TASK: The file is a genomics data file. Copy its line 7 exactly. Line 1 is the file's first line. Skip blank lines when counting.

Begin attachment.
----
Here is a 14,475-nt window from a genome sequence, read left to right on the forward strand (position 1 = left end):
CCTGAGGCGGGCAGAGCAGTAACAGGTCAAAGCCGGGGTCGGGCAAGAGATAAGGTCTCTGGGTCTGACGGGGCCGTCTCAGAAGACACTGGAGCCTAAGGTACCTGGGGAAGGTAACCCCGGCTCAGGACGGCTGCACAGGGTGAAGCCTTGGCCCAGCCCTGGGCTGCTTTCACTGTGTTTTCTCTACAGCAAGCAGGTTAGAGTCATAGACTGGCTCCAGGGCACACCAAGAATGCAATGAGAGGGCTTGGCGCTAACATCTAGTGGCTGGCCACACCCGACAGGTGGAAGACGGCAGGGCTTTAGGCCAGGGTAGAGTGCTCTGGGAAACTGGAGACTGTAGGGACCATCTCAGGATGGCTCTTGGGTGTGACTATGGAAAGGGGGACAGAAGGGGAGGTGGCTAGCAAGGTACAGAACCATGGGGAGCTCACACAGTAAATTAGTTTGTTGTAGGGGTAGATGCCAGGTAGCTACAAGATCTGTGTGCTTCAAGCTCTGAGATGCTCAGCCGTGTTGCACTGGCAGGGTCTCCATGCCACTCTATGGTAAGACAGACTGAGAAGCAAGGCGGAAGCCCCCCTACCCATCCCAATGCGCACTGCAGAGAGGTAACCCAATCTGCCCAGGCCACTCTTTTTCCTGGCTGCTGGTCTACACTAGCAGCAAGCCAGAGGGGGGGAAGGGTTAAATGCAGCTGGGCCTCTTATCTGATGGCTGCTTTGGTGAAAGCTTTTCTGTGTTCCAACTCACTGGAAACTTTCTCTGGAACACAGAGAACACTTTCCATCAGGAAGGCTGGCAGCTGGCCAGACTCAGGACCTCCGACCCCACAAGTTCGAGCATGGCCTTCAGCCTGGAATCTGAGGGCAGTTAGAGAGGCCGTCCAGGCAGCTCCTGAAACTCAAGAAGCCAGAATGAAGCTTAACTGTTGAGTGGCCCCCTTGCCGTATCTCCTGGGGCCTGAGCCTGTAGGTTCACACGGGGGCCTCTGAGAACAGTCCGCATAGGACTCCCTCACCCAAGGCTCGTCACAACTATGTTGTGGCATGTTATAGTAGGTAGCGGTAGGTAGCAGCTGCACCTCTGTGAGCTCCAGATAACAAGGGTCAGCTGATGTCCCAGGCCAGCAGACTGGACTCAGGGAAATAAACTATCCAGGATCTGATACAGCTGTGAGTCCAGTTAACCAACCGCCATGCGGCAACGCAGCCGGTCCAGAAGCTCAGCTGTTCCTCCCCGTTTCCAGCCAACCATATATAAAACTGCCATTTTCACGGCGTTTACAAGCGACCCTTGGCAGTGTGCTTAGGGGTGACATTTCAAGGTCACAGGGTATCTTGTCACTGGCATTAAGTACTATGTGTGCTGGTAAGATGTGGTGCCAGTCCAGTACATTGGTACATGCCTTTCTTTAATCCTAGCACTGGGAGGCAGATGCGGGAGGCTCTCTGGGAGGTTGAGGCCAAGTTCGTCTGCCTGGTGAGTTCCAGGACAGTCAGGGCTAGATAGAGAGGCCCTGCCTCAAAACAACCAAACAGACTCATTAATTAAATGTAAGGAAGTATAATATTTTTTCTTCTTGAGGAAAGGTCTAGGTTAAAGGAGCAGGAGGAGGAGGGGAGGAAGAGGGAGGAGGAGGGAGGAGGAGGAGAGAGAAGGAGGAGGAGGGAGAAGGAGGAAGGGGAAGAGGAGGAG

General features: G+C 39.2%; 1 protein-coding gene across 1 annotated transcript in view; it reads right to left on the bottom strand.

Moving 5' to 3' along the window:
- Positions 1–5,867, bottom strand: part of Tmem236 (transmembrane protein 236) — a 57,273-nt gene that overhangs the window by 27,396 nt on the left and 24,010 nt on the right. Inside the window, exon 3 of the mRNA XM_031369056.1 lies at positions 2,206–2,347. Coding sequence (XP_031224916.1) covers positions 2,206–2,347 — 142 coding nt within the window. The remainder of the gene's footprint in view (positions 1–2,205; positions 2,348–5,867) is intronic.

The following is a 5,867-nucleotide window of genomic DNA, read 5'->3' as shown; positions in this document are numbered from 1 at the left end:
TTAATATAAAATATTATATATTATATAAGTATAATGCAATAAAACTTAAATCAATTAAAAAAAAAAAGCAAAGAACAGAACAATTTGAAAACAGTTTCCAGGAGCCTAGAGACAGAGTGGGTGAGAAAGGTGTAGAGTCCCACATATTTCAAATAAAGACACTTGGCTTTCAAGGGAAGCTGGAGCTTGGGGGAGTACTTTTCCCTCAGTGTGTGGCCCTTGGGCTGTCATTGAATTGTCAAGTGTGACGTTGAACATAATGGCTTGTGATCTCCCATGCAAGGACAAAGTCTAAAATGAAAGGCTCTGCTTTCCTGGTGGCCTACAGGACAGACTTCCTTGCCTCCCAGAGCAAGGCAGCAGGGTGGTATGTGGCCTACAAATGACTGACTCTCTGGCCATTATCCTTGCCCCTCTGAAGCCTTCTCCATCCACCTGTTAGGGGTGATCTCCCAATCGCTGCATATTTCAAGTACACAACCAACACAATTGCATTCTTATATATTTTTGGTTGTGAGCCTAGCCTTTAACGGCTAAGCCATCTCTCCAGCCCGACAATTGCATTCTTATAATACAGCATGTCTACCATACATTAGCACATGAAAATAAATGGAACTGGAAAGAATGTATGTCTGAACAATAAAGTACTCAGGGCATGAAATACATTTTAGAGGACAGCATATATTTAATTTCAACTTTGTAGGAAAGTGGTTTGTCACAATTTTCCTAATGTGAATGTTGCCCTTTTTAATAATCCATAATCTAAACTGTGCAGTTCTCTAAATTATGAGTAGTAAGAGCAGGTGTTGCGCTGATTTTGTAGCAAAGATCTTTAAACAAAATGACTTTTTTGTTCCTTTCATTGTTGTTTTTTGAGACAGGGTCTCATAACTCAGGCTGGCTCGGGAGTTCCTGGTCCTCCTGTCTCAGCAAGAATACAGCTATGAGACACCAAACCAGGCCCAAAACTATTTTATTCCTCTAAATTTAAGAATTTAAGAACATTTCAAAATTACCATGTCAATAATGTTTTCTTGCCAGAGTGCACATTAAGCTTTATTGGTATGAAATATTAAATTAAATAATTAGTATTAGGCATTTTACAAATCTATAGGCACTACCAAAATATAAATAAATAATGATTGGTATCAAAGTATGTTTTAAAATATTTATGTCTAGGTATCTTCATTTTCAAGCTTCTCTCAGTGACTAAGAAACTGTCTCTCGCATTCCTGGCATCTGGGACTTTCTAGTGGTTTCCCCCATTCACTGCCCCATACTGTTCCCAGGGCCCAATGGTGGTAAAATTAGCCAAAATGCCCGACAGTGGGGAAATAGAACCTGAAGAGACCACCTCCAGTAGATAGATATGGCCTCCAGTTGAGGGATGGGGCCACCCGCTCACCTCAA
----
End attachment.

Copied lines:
TTAATATAAAATATTATATATTATATAAGTATAATGCAATAAAACTTAAATCAATTAAAAAAAAAAAGCAAAGAACAGAACAATTTGAAAACAGTTTCCAGGAGCCTAGAGACAGAGTGGGTGAGAAAGGTGTAGAGTCCCACATATTTCAAATAAAGACACTTGGCTTTCAAGGGAAGCTGGAGCTTGGGGGAGTACTTTTCCCTCAGTGTGTGGCCCTTGGGCTGTCATTGAATTGTCAAGTGTGACGTTGAACATAATGGCTTGTGATCTCCCATGCAAGGACAAAGTCTAAAATGAAAGGCTCTGCTTTCCTGGTGGCCTACAGGACAGACTTCCTTGCCTCCCAGAGCAAGGCAGCAGGGTGGTATGTGGCCTACAAATGACTGACTCTCTGGCCATTATCCTTGCCCCTCTGAAGCCTTCTCCATCCACCTGTTAGGGGTGATCTCCCAATCGCTGCATATTTCAAGTACACAACCAACACAATTGCATTCTTATATATTTTTGGTTGTGAGCCTAGCCTTTAACGGCTAAGCCATCTCTCCAGCCCGACAATTGCATTCTTATAATACAGCATGTCTACCATACATTAGCACATGAAAATAAATGGAACTGGAAAGAATGTATGTCTGAACAATAAAGTACTCAGGGCATGAAATACATTTTAGAGGACAGCATATATTTAATTTCAACTTTGTAGGAAAGTGGTTTGTCACAATTTTCCTAATGTGAATGTTGCCCTTTTTAATAATCCATAATCTAAACTGTGCAGTTCTCTAAATTATGAGTAGTAAGAGCAGGTGTTGCGCTGATTTTGTAGCAAAGATCTTTAAACAAAATGACTTTTTTGTTCCTTTCATTGTTGTTTTTTGAGACAGGGTCTCATAACTCAGGCTGGCTCGGGAGTTCCTGGTCCTCCTGTCTCAGCAAGAATACAGCTATGAGACACCAAACCAGGCCCAAAACTATTTTATTCCTCTAAATTTAAGAATTTAAGAACATTTCAAAATTACCATGTCAATAATGTTTTCTTGCCAGAGTGCACATTAAGCTTTATTGGTATGAAATATTAAATTAAATAATTAGTATTAGGCATTTTACAAATCTATAGGCACTACCAAAATATAAATAAATAATGATTGGTATCAAAGTATGTTTTAAAATATTTATGTCTAGGTATCTTCATTTTCAAGCTTCTCTCAGTGACTAAGAAACTGTCTCTCGCATTCCTGGCATCTGGGACTTTCTAGTGGTTTCCCCCATTCACTGCCCCATACTGTTCCCAGGGCCCAATGGTGGTAAAATTAGCCAAAATGCCCGACAGTGGGGAAATAGAACCTGAAGAGACCACCTCCAGTAGATAGATATGGCCTCCAGTTGAGGGATGGGGCCACCCGCTCACCTCAA